Mother was always up on current styles, too, and made my sister’s and my clothes so that we always felt well-dressed and never self-conscious.  Mother had been a model in Battle Creek, Michigan, before they became ministers, so she thought it was important to teach us girls good posture, good manners, and ways to make others feel at ease.

Daddy always planted a huge garden and out of its yield, mother created beautiful meals.  Our house was full of guests (ministers, missionaries, evangelists, and families in our church) and lots of teen-agers from the youth group.  Now I wonder how we fed so many so often on so little.

But one thing my parents always prioritized, no matter how careful we had to be with our money, was the family vacation.

Every summer we loaded up the car with produce from the garden, and groceries to last two weeks, plenty of bait for fishing, our tackle boxes and fishing poles, and off we’d go to some beautiful Michigan lake or a cabin in the northern virgin pine and white birch forests.

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Daddy hauled many a soggy rowboat in and out of marrow-bottomed lakes because mother loved to fish.  Often, we’d clean our catch after dark by the light of battery-operated lanterns, then fry fish and sliced potatoes and onions for an almost-midnight feast which we’d enjoy to the symphony of crickets and cicadas that filled the woods and then lulled us to sleep through the screened windows of our open-raftered cabin.  What contentment!

One of my favorite memories is a vacation we spent on Little Manistique Lake in the Upper Peninsula where we stayed in a wonderful log cabin with a fireplace.  I remember, too, a huge four poster bed in the room where my parents slept.  The side trips from this vacation spot were great adventures.  We visited a place called Big Spring where from a glass-bottom boat one could see the lake being fed from a deep dark hole that seemed to go to the center of the earth, a huge fresh water spring gushing from a depth we could only imagine.

At dusk, we would drive (after dinner and ice cream cones) to the edge of the small town where the city dump was like a wildlife exhibit.  We’d turn off the lights of the car and wait, and soon we’d see the great bulk of brown bears lumbering out of the woods with their cubs to search for discarded food.

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As the week went on, we learned that the solid log house in which we were staying was the first home of a German immigrant who had come to upper Michigan more that fifty years before with his young bride.  The immense hand hewn bed we had so admired they had brought from Germany – their only piece of furniture from “home.”

The man still lived on the property, and all of the cabins and the resort were now owned by his son and his wife.  He had been, all his life, a teacher of English literature, but had for many years been retired.  His wife was gone by then, and he had moved into a two-room cottage near his log library.  Mother, a lover of great literature, struck up a friendship with him, having long discussions about their favorite authors.  One night she invited him to come over for dinner and treat us to an evening of reading around the fire.  He selected Shakespeare and Browning for the evening’s readings, and we all sat mesmerized as this learned man with the voice like a great Shakespearean actor, interpreted passages from the plays and sonnets of Shakespeare and the poetry of Browning.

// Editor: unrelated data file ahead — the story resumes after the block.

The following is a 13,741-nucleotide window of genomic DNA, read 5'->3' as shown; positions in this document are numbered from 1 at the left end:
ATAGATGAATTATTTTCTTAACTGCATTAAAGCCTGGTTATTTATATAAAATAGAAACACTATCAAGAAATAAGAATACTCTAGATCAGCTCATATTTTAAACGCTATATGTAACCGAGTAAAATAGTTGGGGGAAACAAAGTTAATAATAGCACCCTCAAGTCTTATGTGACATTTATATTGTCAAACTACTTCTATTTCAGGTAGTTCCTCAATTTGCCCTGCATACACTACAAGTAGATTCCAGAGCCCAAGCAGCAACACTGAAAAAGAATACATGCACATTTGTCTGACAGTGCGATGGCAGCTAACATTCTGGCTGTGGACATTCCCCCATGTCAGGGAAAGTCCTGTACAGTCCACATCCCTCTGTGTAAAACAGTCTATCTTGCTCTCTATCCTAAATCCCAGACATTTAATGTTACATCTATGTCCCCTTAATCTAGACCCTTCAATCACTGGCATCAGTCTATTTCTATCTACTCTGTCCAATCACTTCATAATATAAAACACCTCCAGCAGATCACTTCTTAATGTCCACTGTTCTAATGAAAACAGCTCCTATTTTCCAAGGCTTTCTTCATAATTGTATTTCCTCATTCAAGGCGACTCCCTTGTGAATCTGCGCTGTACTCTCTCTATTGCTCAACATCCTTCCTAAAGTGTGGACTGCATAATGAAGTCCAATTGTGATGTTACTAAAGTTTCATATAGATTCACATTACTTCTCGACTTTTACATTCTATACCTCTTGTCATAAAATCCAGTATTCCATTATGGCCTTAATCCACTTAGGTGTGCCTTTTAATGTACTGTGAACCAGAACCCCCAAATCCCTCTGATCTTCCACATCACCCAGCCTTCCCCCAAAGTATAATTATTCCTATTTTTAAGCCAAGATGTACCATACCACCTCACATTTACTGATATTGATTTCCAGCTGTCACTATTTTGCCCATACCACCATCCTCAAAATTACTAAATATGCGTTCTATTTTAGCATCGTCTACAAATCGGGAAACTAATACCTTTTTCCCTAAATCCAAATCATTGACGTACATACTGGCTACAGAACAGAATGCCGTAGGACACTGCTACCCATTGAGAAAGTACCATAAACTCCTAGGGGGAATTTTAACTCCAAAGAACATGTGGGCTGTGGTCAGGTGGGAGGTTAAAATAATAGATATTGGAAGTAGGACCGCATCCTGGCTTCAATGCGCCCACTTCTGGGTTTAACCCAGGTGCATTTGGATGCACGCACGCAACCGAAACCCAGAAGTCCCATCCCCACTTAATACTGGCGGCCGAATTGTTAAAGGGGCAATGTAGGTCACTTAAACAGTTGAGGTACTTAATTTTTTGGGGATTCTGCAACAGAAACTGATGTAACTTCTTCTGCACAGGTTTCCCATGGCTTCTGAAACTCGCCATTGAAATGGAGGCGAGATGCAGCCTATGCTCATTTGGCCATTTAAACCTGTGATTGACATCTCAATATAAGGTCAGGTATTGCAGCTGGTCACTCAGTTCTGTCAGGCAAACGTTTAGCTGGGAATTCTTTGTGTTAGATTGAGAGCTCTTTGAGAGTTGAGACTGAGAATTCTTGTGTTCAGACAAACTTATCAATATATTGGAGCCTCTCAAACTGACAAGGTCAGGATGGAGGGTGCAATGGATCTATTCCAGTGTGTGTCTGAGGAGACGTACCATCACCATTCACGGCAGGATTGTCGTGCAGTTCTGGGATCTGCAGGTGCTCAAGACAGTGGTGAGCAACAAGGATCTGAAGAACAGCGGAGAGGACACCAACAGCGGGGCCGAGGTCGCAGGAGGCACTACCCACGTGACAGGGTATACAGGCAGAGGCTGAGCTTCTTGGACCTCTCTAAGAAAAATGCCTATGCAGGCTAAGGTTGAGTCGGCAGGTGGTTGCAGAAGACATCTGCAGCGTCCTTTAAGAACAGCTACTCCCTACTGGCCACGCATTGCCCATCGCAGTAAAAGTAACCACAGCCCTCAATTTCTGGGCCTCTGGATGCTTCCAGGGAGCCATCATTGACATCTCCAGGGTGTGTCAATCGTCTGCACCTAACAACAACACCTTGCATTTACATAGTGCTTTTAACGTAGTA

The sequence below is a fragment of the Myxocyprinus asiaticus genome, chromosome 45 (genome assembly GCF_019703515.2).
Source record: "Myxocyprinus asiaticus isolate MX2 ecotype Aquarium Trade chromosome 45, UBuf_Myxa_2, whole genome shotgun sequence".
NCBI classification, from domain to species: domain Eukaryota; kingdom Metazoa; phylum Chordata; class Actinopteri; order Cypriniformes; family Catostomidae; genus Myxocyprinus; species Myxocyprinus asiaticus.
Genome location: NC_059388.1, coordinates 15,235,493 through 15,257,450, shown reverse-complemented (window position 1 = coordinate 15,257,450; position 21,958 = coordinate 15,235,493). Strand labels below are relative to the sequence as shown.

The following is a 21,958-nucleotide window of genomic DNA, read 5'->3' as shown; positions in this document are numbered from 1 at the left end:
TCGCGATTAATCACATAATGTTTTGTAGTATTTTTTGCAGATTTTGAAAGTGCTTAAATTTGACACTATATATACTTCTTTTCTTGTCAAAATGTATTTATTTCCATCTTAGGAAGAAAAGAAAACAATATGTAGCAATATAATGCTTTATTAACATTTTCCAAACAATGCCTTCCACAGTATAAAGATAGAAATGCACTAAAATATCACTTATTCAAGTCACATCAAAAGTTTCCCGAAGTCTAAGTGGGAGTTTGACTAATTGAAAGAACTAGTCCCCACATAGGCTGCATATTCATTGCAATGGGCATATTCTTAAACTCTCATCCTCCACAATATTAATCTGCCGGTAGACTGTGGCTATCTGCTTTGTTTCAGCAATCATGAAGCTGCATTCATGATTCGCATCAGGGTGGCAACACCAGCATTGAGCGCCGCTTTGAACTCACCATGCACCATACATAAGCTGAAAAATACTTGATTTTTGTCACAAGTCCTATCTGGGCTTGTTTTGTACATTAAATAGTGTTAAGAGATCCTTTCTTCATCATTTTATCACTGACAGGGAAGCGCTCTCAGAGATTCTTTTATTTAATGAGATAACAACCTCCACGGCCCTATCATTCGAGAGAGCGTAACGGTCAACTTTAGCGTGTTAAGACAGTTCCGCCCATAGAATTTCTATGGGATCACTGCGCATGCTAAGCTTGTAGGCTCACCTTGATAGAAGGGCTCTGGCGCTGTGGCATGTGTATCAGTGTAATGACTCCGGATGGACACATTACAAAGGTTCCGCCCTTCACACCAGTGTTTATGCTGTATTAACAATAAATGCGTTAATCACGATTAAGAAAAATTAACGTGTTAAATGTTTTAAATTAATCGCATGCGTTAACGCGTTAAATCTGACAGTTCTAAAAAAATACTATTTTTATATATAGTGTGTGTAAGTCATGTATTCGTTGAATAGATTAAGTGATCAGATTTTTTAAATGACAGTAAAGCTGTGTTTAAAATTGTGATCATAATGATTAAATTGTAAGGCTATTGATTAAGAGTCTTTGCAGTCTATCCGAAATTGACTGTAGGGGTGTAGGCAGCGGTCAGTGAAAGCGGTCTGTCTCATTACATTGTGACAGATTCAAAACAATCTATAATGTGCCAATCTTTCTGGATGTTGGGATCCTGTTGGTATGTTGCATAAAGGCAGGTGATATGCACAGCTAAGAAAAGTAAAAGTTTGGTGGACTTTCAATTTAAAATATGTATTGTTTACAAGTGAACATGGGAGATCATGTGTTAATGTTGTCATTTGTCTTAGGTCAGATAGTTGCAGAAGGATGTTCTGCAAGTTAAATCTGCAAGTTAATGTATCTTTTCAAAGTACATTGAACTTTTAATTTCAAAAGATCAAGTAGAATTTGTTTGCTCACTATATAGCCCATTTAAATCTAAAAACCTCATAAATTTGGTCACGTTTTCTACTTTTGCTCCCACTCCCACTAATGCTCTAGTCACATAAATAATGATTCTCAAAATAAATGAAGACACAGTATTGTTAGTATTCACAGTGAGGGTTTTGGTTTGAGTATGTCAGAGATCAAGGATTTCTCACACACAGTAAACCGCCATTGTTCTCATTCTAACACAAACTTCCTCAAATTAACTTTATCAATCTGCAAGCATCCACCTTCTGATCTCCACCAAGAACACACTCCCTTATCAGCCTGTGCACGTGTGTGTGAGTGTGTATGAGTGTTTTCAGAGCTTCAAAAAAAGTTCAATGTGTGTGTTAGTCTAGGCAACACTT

To this day, I love those two important writers and can still hear the booming voice of an old German schoolmaster, wrapping me in the music of words one cool Michigan summer night.

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I Remember Daddy

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Daddy was a Pastor, and he was perfect for that work.  Like the father I knew at home, Daddy was caring, steady, dependable, responsible, and righteous.  I say righteous in the best sense of that word, for he had a passion for right, and right guided his decisions, whether those were spiritual, social, domestic, or financial.  He tried in our family, in the church, and in the community to “do the right thing”.

Daddy loved my mother and was extravagant in appreciating her.  He always said God ordained for them to be together because she had all of the gifts that he lacked and together they were an effective and formidable team.  He was thorough and loved research and study; she was instinctive and creative.  He was social and loved to experience fellowship; she knew how to do everything—and I mean everything—with beauty and flair.  She could pull off a happening!  Both of them loved people and were generous with their time, our home, and what finances they had.  They both loved deep philosophical concepts, were thrilled with new insights, and enjoyed nothing better than a challenging discussion.  Our dining room table was the place to be if you wanted to learn, be challenged, or hear some great stories.